Clinical Chiropractic: The Wrist and Hand
We would all like to thank Dr. Richard C. Schafer, DC, PhD, FICC for his lifetime commitment to the profession. In the future we will continue to add materials from RC’s copyrighted books for your use.
This is Chapter 9 from RC’s best-selling book:
“Clinical Chiropractic: Upper Body Complaints”
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Chapter 9: The Wrist and Hand
Clinically, the most important articulation in the elbow is formed by the proximal ulna and the distal radius forms the most important articulation in the wrist. The carpals articulate with the ulna only during extreme wrist adduction.
The distal row of carpals forms a complex joint with the proximal row. Because they are loosely connected, the navicular and trapezium spread during wrist abduction and approximate during adduction. The proximal carpals rock and glide toward the ulna during wrist abduction and toward the radius during adduction. Adduction is slightly greater in pronation because the styloid process of the ulna restricts motion when the hand is supinated. During adduction, the styloid swings backward out of the way. As the A-P curve of the proximal carpals is more acute than the transverse curve, greater excursion is allowed in wrist flexion and extension than in lateral motion. The more delicate the patient’s bone structure, the greater the mobility.
The intricate anatomical architecture of the wrist allows flexion (80°), extension (70°), radial deviation (30°), ulnar deviation (20°), supination and pronation of the forearm.
Basic Wrist and Finger Biomechanics
The muscles of the wrist course obliquely to the parts to be moved. This requires coordination with other muscles whenever the wrist is moved. Wrist strength in flexion is nearly double that in extension, and the power of extension is greatly lessened when the wrist is fully flexed. During extreme flexion of the wrist, it is impossible to strongly curl the fingers in full flexion because the flexor tendons are slack. When the wrist is hyperextended, the extensors relax and the fingers cannot hyperextend fully. These are two important considerations during examination.
Besides posttraumatic deformity, hypertrophic osteoarthropathy is a common deformity seen in the wrist. It is often a distal manifestation of chronic pulmonary or pleural disease featuring enlarged distal ends of the radius and ulnar and prominent finger clubbing. It is readily recognized by inspection and confirmed by roentgenography. Bronchiectasis, tuberculosis, and empyema are common causes.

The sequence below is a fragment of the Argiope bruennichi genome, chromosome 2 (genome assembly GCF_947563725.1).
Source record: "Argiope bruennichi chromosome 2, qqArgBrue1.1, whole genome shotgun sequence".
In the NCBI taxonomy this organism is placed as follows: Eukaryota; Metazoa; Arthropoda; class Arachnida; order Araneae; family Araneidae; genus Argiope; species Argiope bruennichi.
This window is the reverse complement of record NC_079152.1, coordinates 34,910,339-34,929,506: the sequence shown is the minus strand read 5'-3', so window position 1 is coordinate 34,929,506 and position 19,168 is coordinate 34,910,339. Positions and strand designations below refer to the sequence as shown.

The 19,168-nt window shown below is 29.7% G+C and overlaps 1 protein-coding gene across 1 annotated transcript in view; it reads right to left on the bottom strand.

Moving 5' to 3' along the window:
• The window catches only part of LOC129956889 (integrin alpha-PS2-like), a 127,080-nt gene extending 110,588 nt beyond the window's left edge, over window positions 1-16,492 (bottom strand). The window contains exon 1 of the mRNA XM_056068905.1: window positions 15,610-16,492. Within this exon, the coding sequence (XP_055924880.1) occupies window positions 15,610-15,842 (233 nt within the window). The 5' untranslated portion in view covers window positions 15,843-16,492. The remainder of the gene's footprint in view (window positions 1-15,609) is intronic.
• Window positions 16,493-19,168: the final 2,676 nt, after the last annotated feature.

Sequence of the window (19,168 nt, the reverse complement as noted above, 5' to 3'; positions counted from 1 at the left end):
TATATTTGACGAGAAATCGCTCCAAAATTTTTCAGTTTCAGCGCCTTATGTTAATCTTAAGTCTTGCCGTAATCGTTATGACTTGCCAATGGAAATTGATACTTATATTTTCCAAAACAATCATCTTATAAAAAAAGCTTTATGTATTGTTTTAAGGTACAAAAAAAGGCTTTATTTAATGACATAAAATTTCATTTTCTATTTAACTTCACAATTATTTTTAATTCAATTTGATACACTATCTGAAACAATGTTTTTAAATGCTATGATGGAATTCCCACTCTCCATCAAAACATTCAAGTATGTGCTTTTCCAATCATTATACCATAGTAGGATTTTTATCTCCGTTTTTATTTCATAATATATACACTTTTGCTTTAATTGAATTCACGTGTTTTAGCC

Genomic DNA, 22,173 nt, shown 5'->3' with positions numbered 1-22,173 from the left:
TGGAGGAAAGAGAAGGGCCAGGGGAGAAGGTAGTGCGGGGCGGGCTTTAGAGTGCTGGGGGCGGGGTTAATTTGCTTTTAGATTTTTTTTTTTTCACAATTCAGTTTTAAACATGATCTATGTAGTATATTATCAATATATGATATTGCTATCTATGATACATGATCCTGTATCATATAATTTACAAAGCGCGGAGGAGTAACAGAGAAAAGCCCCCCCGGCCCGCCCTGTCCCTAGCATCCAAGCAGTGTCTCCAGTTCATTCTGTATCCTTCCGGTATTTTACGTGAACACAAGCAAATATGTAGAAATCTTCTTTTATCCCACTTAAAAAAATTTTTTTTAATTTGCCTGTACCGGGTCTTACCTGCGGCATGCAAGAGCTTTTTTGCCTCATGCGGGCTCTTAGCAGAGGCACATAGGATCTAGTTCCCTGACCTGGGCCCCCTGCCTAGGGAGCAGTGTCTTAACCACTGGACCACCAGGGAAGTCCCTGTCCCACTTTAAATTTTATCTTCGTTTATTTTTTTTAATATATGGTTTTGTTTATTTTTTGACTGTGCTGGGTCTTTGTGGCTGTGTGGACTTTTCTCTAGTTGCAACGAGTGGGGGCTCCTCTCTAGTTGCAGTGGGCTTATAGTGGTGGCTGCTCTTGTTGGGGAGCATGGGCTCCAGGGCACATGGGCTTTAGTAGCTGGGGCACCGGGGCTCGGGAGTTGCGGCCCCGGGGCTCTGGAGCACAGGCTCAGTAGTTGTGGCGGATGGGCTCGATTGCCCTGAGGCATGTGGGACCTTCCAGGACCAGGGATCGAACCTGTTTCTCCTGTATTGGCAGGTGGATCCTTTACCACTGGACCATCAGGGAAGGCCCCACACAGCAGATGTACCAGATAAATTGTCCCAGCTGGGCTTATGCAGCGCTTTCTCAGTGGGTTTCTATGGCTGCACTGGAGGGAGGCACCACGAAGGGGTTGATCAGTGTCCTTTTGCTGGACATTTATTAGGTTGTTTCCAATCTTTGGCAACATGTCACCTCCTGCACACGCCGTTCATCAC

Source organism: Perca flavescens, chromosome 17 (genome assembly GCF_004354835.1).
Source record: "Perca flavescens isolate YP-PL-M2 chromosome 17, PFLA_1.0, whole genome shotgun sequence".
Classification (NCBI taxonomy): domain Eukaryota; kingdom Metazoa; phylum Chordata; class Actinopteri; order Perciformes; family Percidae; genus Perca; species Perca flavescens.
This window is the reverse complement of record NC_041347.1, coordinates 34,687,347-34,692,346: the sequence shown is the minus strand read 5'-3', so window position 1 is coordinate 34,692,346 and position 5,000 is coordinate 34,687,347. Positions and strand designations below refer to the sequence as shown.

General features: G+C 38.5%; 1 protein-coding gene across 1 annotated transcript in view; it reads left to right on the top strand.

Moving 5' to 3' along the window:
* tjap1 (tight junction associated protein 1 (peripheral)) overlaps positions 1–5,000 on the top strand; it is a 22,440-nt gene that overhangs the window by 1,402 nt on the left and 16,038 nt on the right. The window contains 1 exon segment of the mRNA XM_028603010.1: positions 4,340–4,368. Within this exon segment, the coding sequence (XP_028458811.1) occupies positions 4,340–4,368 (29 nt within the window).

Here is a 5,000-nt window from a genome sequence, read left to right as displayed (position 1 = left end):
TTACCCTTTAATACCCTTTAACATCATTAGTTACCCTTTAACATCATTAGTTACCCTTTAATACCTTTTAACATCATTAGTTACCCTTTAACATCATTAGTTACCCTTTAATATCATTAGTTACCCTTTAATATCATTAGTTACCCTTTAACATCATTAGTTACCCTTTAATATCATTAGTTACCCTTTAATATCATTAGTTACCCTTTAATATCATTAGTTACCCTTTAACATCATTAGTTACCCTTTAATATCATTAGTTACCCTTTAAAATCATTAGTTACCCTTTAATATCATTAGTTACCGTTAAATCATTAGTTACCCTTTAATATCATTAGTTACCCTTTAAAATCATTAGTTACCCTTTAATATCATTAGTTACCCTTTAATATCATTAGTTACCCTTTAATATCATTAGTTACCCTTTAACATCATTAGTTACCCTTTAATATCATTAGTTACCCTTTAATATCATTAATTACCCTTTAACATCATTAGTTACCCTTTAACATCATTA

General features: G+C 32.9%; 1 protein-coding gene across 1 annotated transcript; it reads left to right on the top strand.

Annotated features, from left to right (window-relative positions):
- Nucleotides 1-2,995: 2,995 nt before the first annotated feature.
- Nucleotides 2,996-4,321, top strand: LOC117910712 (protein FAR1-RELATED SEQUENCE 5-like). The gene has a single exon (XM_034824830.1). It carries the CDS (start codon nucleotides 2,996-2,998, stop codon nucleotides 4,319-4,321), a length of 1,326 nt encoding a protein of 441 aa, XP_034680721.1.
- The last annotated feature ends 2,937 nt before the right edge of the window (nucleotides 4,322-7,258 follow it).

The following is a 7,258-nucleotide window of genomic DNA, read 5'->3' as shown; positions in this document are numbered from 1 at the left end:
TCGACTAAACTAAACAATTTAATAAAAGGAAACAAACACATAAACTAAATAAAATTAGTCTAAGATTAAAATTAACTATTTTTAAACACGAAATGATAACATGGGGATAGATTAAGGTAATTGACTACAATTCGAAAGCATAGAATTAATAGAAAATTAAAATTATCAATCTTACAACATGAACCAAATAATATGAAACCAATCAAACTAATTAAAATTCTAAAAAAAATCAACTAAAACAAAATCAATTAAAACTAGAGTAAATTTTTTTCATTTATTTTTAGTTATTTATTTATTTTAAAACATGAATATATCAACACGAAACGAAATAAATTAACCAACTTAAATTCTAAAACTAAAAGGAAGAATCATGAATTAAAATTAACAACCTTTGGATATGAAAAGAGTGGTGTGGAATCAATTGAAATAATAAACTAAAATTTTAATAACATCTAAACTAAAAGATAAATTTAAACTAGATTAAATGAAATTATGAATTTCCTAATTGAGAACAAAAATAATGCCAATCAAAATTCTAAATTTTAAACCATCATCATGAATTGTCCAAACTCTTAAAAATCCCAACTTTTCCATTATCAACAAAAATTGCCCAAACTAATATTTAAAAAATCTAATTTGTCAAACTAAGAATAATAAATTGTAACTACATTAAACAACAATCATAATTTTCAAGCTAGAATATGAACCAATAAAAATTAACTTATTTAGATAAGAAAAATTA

The alert diagnostician will have a habit of greeting the patient new to the practice with a gentle handshake for it may reveal much to the observer. The weak grip of the myopathic, the cool damp hand of the thyroid patient, the stains of paint on house painters (eg, potential chemical, abrasive, or lead poisoning), the stiff calloused hands of the laborer, the flattened and calloused fingertips of the violinist, and the worn fingers of the seamstress, for example, may reveal much to complete the patient’s later profile. The nervous, limp, or hearty handshake also reflects the patient’s current temperament. The “claw hand” of nerve palsy, the “flipper hand” caused by contractures, and the spastic “hemiplegic hand” of the stroke victim are important diagnostic clues gained solely by observation.
As an aid to differentiation, the common causes of wrist, hand, and finger pain are shown in Table 9.1. The location of hand pain frequently points to the nerve involved if neuropathy is present. Note, however, that the cause may be at any point from the thumb to the cervical cord. The median nerve supplies the radial side of the palm and the thenar muscles. Pain radiating to the ulnar aspect of the hand and the ring and little fingers is characteristic of an ulnar nerve lesion.
Weakness. Hand weakness progressing to paralysis with repetitive muscle contractions suggests myasthenia gravis. Neuropathic hand weakness is often a part of the clinical picture of diabetes mellitus. If the weakness exhibited is associated with pain, the radial nerve can be excluded because it lacks sensory fibers in the hand.
Absent hand and finger weakness when weakness exists elsewhere may be an important sign. Selective proximal weakness excluding the hands, forearms, and lower legs, for example, suggests cancer or an endocrine myopathy (eg, adrenal insufficiency, hyperthyroidism, hypothyroidism, or Cushing’s syndrome).
Stiffness. A patient with early rheumatoid arthritis will complain of hand and finger stiffness in the morning that eases with activity. Elderly patients with advanced osteoarthritis, however, will report that initial morning stiffness becomes painful with daily activity.
Carpal Tunnel Syndrome
This is the most common nerve entrapment syndrome of the wrist. It is difficult to injure any of the flexors on the anteromedial aspect of the wrist without damaging the median nerve in this area. Nevertheless, neurologic, vasomotor, or vascular interference at the spine, thoracic outlet, shoulder, or elbow is just as frequent a cause and still exhibit symptoms only in the hand and fingers. In wrist lesions, the cause can be any local or systemic disorder narrowing or crowding the carpal tunnel. It is five times more prevalent in women than men.
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